Saturday, December 15, 2007
Some paintings you might have missed
This past Thursday the Spanish-language news journal "Aquí y ahora" surprised me with some relatively old news: There is an exhibit at the American University Museum in Washington, DC, of the "Abu Ghraib" series of 79 paintings by the Colombian painter Fernando Botero. It opened in November and will close December 30. Though the paintings have been shown in Europe, this is the first exhibition in an American museum.
I suppose the paintings were a surprise for me not only because I don't keep up with the art world but also because the paintings, produced in 2005, received little notice in the American media. No surprise there.
The Washington Post turned to Erica Jong for a reaction at the time of the opening, and react she did—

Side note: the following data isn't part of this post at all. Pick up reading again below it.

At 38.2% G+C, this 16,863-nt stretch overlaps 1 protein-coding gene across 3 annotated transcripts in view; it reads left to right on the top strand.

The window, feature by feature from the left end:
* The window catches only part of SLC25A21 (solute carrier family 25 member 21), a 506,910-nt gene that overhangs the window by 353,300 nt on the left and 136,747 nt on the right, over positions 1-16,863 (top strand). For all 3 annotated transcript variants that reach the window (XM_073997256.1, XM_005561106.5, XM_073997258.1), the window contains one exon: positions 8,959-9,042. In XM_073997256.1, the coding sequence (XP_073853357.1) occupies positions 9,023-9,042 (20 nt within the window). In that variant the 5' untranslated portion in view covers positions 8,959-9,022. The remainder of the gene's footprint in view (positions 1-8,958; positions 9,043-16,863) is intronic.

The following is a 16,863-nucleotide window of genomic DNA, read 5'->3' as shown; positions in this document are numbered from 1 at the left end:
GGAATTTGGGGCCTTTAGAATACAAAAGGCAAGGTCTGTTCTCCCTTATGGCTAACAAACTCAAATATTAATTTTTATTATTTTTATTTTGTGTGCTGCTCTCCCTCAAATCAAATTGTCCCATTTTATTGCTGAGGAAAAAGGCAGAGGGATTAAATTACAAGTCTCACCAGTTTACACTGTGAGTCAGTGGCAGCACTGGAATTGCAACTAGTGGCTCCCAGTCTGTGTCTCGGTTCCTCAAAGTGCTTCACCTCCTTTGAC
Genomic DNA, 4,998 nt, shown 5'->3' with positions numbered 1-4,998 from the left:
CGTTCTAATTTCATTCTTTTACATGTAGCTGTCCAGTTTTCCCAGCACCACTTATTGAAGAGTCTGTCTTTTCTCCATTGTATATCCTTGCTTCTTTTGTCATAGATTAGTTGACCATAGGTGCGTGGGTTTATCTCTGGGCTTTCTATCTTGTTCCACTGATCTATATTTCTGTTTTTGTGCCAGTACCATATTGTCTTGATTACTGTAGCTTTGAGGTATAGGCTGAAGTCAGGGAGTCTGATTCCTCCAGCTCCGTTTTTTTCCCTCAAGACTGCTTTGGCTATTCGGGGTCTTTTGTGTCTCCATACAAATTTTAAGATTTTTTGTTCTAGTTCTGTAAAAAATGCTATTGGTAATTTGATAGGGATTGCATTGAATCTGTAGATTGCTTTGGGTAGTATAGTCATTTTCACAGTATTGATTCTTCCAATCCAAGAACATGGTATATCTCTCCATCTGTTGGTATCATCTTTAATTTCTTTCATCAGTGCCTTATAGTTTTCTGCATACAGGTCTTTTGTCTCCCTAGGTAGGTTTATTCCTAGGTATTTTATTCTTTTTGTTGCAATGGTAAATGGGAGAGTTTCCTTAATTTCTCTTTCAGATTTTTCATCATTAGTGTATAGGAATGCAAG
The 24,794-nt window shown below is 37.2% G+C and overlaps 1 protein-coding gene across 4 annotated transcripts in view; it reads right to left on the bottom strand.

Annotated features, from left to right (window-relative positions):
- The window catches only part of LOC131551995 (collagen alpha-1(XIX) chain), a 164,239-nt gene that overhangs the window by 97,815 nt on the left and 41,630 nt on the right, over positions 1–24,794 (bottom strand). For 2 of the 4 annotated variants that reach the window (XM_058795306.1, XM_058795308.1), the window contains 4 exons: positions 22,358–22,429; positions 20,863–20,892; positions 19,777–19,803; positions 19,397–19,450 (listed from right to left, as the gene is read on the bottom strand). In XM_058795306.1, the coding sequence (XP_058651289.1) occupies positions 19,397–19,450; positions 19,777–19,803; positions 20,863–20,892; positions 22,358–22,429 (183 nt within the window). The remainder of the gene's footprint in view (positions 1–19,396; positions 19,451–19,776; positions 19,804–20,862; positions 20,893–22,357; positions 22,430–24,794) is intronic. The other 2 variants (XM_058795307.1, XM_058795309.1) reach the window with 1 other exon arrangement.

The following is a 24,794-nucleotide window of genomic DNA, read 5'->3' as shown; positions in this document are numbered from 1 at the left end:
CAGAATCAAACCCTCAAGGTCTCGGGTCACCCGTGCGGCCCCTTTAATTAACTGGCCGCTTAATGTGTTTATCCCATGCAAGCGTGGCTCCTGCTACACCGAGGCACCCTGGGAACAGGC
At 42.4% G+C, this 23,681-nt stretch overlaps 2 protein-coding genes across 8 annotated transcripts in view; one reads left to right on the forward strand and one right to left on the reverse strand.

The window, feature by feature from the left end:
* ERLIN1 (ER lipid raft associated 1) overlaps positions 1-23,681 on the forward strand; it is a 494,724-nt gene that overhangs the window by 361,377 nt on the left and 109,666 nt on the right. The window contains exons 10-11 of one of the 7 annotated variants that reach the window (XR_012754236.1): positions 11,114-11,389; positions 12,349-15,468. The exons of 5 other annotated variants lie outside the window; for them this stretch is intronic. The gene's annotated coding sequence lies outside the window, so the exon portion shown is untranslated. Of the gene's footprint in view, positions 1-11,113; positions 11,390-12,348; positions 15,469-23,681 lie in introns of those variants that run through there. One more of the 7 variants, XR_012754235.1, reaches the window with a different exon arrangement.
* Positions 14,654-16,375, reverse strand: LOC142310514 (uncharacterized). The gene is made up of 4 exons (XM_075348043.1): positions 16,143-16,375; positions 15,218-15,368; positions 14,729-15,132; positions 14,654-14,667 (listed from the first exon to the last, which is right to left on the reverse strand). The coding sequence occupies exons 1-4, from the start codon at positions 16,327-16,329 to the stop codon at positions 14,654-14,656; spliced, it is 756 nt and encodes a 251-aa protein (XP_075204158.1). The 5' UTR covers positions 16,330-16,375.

I am looking at another recent work by Botero in which a roly-poly woman is stuffing her face with an apple as if she were a Christmas pig. Before the Abu Ghraib series I would have shrugged off this image. Now I see all Botero's work as a record of the brutality of the haves against the have-nots. I would be surprised if the Abu Ghraib series of images did not completely change our view of Botero as an artist.
Botero alludes to Picasso's Guernica when he states his reasons for painting the series—"Nobody would remember the horrors of Guernica if it weren't for the painting [Simply Appalling translation]." And he notes that he based the paintings not on the famous photographs out of Abu Ghraib but on what he read in the press.
Unfortunately, most of us will not have the opportunity to see these paintings. So cycling from the press to the paintings and from the paintings back to the press, I recommend the description of the exhibition written by Tim Harper for the Toronto Star that concludes—
Most say they find Botero's paintings more disturbing than the actual images, which they all saw in media accounts at the time.
Since there are a number of Simply Appalling readers in the Washington-DC area besides the NSA, I thought I should mention the exhibition before it closes.